No-one enjoys having to deal with a blocked toilet, but it's an all-too-common occurrence in Australian households. The problem is that many people are confused about which items can be safely flushed down the toilet and which are likely to cause a blockage. Here are some of the top products that many of us think of as flushable, but that could wreak havoc on your plumbing system.
1. "Flushable" Wipes
Many wipes for makeup removal, baby care and household cleaning are marketed as "flushable", but in fact they can cause blockages. Australian water service providers estimate that they spend $15 million per year clearing blockages caused by wet wipes. Even if the packaging claims that a wipe breaks down "like toilet paper" when flushed, don't believe it. When CHOICE tested 11 brands of "flushable" wipes, all the wipes were still intact long after toilet paper had disintegrated.
2. Tampons and Sanitary Pads
Disposing of tampons and pads can be embarrassing for girls and women, leading many ladies to flush their sanitary products away. However, it's even more embarrassing when a plumber pulls a tampon out of a blocked pipe. Place a bin next to your toilet so that women in your family and female visitors have a better option than flushing their products away.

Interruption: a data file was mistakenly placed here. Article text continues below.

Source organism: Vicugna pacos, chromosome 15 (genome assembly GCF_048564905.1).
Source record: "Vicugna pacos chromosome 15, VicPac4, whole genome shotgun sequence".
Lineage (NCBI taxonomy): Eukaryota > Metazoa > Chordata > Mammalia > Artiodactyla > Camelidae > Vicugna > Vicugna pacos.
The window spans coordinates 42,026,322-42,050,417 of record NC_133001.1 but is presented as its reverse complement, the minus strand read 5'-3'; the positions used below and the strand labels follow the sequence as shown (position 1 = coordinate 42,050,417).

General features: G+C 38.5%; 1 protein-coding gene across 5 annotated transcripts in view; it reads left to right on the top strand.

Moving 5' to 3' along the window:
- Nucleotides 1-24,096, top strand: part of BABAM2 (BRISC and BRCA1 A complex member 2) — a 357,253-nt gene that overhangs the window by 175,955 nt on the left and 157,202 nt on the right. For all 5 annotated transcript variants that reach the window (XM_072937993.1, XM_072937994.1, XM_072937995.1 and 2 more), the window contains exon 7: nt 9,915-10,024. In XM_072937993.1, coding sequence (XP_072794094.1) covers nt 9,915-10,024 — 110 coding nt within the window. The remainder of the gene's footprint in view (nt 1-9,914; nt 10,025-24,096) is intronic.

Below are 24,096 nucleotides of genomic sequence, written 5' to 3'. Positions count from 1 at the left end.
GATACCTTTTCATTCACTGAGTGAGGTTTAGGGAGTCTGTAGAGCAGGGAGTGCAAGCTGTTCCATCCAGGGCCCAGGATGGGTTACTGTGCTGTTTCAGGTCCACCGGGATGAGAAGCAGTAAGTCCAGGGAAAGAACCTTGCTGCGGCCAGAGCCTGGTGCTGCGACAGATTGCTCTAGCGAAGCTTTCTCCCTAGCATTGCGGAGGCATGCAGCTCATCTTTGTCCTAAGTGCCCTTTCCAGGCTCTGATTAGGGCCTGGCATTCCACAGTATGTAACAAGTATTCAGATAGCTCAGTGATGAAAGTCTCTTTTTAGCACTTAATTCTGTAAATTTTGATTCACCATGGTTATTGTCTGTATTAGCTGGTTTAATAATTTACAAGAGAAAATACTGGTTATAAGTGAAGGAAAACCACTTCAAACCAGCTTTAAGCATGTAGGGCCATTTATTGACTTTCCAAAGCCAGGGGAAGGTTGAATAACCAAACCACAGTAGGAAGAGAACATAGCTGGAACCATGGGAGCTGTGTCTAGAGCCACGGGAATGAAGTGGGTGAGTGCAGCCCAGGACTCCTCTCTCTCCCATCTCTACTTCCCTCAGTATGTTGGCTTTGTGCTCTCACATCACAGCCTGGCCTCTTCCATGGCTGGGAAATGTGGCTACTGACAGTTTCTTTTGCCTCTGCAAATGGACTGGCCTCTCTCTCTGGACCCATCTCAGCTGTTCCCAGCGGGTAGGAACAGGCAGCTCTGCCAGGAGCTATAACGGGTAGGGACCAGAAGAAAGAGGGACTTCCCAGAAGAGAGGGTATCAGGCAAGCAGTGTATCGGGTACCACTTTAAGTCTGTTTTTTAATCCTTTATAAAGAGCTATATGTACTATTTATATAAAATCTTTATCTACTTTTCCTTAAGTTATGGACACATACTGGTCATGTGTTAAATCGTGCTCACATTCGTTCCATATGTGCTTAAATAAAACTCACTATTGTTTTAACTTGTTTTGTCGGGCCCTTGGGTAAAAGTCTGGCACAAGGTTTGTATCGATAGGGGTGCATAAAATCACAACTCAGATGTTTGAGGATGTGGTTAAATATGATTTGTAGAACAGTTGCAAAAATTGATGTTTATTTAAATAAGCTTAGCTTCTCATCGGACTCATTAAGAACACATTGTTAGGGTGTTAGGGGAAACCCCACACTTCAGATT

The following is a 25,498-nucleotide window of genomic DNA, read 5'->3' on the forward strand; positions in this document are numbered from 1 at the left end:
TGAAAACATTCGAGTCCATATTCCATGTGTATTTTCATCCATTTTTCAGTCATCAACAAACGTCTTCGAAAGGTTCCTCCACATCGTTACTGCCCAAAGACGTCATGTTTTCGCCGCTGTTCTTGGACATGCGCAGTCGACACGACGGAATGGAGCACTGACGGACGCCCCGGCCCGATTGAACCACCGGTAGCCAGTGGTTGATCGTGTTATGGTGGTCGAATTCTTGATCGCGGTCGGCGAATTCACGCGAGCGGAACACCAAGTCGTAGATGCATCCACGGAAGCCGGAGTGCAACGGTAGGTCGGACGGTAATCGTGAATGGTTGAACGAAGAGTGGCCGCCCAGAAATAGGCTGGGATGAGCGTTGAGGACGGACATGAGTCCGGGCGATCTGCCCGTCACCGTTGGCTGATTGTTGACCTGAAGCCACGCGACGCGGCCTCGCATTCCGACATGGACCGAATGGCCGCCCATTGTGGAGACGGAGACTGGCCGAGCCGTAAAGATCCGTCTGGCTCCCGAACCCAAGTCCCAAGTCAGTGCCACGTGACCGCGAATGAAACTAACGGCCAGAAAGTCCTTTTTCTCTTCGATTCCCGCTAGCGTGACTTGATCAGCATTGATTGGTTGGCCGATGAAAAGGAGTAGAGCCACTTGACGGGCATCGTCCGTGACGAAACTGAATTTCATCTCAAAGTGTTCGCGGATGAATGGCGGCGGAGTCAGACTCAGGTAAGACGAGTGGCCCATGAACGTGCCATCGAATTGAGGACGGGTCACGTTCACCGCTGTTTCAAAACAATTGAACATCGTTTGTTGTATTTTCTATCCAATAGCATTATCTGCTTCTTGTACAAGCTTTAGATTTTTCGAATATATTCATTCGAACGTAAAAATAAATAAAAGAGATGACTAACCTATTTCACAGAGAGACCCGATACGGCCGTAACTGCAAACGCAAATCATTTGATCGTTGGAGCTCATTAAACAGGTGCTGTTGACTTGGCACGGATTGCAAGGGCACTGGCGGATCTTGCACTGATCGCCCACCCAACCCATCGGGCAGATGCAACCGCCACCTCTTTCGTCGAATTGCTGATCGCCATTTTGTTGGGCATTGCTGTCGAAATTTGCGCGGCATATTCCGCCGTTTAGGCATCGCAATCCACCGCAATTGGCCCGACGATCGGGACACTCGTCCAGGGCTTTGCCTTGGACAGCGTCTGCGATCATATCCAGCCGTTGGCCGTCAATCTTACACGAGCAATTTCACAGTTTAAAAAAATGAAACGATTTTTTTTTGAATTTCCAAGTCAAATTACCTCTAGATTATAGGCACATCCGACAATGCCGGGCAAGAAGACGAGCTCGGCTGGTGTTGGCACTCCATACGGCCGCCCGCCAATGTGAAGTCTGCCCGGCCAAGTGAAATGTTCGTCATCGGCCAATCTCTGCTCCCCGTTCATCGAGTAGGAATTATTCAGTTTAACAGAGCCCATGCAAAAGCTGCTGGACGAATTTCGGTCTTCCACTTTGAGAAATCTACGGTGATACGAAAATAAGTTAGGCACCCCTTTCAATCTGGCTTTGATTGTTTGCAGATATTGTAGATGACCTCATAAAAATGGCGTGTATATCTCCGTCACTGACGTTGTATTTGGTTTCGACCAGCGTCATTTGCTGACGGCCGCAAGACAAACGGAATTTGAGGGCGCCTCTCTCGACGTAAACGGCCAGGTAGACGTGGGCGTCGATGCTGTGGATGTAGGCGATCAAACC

Using condoms is responsible behaviour. Flushing them is not. Unlike toilet paper, which disintegrates quickly in water, condoms are designed to retain their structure. Used condoms that are flushed can become filled with air or water, causing them to expand and create a very disgusting blockage.
When you pull a big wad of hair out of the shower drain, do you throw it in the toilet? Hair can clump together and block your toilet's waste pipe. When you clear out your shower drain or pull the loose hair out of your hairbrush, put it in the bin, not the toilet.
5. Dental Floss
Like hair, dental floss can collect into tangles that block pipes and lead to expensive plumbing bills. While one piece of floss may not cause any harm, flushing your floss every day can create a clog when it catches in the pipe and wraps itself around other items. Worst of all, dental floss is not biodegradable, so there's no chance of it breaking down in your plumbing system. While it's great to care for your teeth, you need to dispose of your floss in the bin, not the toilet.